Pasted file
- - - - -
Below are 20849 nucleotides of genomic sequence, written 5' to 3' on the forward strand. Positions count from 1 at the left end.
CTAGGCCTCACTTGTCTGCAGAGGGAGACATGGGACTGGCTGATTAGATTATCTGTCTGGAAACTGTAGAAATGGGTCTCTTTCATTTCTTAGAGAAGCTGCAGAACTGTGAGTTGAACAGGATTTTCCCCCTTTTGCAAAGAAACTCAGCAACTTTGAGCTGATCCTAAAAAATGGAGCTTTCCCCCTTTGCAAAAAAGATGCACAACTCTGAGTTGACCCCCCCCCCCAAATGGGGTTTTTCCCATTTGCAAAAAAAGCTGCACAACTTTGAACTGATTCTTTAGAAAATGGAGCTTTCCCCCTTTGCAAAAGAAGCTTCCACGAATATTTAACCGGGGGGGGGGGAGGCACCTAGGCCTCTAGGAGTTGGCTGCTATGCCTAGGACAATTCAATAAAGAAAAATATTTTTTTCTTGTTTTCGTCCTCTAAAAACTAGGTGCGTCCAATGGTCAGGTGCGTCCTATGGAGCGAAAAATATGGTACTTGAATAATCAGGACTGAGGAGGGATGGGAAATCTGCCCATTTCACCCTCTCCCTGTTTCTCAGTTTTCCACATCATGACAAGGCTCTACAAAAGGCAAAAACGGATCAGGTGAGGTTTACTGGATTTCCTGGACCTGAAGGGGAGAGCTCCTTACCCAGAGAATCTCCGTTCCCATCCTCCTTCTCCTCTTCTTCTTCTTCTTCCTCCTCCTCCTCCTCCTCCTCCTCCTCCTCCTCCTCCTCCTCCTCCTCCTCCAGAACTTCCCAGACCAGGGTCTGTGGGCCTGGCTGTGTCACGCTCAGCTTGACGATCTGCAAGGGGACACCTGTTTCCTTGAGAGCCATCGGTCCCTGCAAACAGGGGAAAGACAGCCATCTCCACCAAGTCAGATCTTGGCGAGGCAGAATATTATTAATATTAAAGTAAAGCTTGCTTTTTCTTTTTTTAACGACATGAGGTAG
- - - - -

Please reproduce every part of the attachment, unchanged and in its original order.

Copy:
Below are 20849 nucleotides of genomic sequence, written 5' to 3' on the forward strand. Positions count from 1 at the left end.
CTAGGCCTCACTTGTCTGCAGAGGGAGACATGGGACTGGCTGATTAGATTATCTGTCTGGAAACTGTAGAAATGGGTCTCTTTCATTTCTTAGAGAAGCTGCAGAACTGTGAGTTGAACAGGATTTTCCCCCTTTTGCAAAGAAACTCAGCAACTTTGAGCTGATCCTAAAAAATGGAGCTTTCCCCCTTTGCAAAAAAGATGCACAACTCTGAGTTGACCCCCCCCCCCAAATGGGGTTTTTCCCATTTGCAAAAAAAGCTGCACAACTTTGAACTGATTCTTTAGAAAATGGAGCTTTCCCCCTTTGCAAAAGAAGCTTCCACGAATATTTAACCGGGGGGGGGGGAGGCACCTAGGCCTCTAGGAGTTGGCTGCTATGCCTAGGACAATTCAATAAAGAAAAATATTTTTTTCTTGTTTTCGTCCTCTAAAAACTAGGTGCGTCCAATGGTCAGGTGCGTCCTATGGAGCGAAAAATATGGTACTTGAATAATCAGGACTGAGGAGGGATGGGAAATCTGCCCATTTCACCCTCTCCCTGTTTCTCAGTTTTCCACATCATGACAAGGCTCTACAAAAGGCAAAAACGGATCAGGTGAGGTTTACTGGATTTCCTGGACCTGAAGGGGAGAGCTCCTTACCCAGAGAATCTCCGTTCCCATCCTCCTTCTCCTCTTCTTCTTCTTCTTCCTCCTCCTCCTCCTCCTCCTCCTCCTCCTCCTCCTCCTCCTCCTCCTCCTCCAGAACTTCCCAGACCAGGGTCTGTGGGCCTGGCTGTGTCACGCTCAGCTTGACGATCTGCAAGGGGACACCTGTTTCCTTGAGAGCCATCGGTCCCTGCAAACAGGGGAAAGACAGCCATCTCCACCAAGTCAGATCTTGGCGAGGCAGAATATTATTAATATTAAAGTAAAGCTTGCTTTTTCTTTTTTTAACGACATGAGGTAG